Instead of creating a bed, why don't you add an ornamental or shade tree on each side of the driveway to mark the entrance. On the side where the mailbox is, I would place it up a bit further and then add the one on the other side of the driveway opposite it. Or, since you have some utilities there, place the tree on that side first to work around these structures and then match it on the opposite side.

See my page Driveway Landscape.

Thee trees can stand alone in their own beds which would be 4' in diameter. These beds could be filled with either mulch or a ground cover. The balance of your areas could be lawn.You can place the one tree just about on your property line. Consider Dogwood trees, Red Maples (October Glory or Red Sunset), Pear trees, Purple Leaf Plums or Crapemyrtles.

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Front Yard landscape ideas

by Faith
(Metropolis (extreme southern tip), IL)

Do you have any design suggestions for my front flower bed? I am in the process of clearing out an redesigning.I am planning on keeping the Japanese Maple and bright little juniper and considered edging the bed with monkey grass. None of this is set in stone however and you can see the current state of the bed. There are also currently some different types of day lilies but I am looking for a slightly more formal design. Any suggestions would be wonderful.

Generally I like to use evergreen shrubs in the back and perennials in the front of the foundation planting. That's not to say you can't use all perennials. It's just that there will be nothing there in the winter. I see you are from Illinois so you must have long winters.

Keep everything below the window. Group the perennials in masses of at least 3 of a kind together. I would add two ornamental at each house corner (at the ends). Perhaps you should add a flowering shrub or evergreen shrub at the middle corner. Lilacs are nice for this if you get enough sun.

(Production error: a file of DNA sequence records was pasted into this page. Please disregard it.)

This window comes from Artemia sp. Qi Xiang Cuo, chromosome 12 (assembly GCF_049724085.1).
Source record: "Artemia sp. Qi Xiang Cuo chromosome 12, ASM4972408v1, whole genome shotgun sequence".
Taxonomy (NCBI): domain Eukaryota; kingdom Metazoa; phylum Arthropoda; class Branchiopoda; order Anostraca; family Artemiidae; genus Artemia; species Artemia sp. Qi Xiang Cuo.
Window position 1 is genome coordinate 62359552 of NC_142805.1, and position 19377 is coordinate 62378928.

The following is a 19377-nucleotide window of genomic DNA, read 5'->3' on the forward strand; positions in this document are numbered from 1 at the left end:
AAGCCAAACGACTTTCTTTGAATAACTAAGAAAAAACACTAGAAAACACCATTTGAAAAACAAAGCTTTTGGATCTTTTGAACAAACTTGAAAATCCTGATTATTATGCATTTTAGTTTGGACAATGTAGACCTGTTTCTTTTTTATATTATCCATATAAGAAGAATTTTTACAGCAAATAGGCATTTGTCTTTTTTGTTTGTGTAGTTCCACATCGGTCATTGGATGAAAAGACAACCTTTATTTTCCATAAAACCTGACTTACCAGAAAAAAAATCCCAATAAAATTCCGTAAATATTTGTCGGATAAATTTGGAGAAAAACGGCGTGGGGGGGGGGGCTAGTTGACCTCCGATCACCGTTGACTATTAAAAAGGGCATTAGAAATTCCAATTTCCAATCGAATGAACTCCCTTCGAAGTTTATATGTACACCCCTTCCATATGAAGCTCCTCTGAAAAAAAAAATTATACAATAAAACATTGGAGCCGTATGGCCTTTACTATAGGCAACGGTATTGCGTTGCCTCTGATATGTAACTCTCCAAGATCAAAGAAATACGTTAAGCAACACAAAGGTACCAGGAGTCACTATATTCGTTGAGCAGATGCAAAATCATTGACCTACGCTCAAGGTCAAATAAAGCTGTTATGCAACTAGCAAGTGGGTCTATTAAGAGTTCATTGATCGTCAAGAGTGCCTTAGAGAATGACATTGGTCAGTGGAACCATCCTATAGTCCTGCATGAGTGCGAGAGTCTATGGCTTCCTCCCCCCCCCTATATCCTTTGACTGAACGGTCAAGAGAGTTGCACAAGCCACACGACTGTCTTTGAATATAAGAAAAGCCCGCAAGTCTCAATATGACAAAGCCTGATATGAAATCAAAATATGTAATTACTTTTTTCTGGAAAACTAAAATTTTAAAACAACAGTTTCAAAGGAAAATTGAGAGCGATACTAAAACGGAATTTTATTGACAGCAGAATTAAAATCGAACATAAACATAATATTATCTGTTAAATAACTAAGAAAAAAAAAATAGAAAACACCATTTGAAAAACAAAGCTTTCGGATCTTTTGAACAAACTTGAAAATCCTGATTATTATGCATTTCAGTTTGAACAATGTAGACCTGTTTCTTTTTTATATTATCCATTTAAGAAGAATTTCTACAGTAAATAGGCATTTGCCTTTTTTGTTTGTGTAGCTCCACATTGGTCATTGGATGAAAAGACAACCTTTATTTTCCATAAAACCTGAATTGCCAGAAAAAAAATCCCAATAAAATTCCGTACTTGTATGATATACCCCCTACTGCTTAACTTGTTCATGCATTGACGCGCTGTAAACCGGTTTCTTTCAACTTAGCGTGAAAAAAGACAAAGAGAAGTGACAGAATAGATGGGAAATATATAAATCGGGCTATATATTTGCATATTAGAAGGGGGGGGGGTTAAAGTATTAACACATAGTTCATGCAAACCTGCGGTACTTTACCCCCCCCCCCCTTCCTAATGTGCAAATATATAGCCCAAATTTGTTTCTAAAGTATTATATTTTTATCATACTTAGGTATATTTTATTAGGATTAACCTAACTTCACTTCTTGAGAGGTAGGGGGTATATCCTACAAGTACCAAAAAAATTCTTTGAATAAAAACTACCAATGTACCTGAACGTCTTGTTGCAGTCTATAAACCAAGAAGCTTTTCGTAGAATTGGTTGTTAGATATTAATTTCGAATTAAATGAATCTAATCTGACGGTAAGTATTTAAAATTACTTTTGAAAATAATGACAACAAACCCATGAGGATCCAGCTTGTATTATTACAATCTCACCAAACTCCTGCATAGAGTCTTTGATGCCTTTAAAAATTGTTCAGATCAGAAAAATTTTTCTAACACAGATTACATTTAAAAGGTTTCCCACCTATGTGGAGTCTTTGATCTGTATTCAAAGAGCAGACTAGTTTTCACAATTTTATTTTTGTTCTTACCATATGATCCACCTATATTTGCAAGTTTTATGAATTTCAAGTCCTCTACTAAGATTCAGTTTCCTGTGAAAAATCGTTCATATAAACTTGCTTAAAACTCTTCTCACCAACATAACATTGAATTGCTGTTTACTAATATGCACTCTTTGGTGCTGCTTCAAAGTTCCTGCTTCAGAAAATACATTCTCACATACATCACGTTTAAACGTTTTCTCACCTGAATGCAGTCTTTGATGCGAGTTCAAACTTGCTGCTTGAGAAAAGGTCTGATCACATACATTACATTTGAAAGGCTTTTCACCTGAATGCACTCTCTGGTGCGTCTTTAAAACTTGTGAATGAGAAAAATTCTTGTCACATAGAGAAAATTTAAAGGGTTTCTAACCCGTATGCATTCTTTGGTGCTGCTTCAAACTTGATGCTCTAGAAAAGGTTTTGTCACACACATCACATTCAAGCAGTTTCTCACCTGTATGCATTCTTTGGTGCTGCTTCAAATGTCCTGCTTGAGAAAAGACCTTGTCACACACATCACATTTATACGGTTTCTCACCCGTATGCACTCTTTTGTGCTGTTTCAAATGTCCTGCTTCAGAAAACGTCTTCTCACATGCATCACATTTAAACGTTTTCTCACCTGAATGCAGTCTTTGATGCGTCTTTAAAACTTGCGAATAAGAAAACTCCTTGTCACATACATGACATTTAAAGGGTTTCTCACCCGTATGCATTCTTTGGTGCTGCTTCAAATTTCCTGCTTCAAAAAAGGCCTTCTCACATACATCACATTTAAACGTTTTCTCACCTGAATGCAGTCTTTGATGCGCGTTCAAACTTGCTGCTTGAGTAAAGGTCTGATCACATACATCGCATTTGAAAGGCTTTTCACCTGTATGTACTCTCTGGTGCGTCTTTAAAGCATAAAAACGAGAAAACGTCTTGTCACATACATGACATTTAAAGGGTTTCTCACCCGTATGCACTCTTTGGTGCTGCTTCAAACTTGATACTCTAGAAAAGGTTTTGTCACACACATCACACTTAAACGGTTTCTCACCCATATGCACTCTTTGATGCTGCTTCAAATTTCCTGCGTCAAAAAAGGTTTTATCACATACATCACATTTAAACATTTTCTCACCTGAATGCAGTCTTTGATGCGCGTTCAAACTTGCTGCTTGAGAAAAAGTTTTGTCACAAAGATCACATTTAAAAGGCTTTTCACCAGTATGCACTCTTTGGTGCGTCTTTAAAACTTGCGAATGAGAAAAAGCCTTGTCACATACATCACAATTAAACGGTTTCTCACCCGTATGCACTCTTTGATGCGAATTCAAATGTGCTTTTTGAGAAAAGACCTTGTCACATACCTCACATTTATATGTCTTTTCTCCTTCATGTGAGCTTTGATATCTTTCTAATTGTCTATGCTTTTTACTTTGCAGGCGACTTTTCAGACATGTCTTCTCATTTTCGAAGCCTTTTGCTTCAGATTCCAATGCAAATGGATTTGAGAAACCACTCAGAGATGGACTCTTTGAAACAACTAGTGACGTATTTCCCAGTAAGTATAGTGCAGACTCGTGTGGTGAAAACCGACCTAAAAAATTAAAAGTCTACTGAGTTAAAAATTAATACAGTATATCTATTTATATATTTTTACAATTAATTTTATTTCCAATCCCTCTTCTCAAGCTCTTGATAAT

Here are some of my favorite Perennial Flowers

And here are some ideas for Landscape Trees.

Also, take a look at my page How To Landscape


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Arranging Plants in Flower Beds on Each side of Patio

by Betty Jo Price
(Tennille, GA USA)

I already have a few shrubs on each side of the patio near the house. I also have two knockout roses in front of the shrubs on each side planted closer to the outside perimeter of these beds. They are taller than the shrubs. I can move these if I need to. Also, I don’t have so much planted at this time that I can’t move or rearrange. I want to get the layout right before I continue planting.

My question is: Should I plant taller plants around the outside perimeter of the flower bed and shorter plants on the inside of the bed closest to the patio or vice versa? On the outside of one of the flower beds, there is a small circular stone walkway.

At this time, the patio is just a square cement pad, and the flower beds sort of angle or circle around each side, narrowing at the end of the patio.

I appreciate your help and look forward to hearing from you.


Hi Betty Jo,

Typically, I would say to plant the taller plants on the outside perimeter, having the lower plants closer to the patio. This way, when you are enjoying your patio, you can also enjoy the layers of plant material.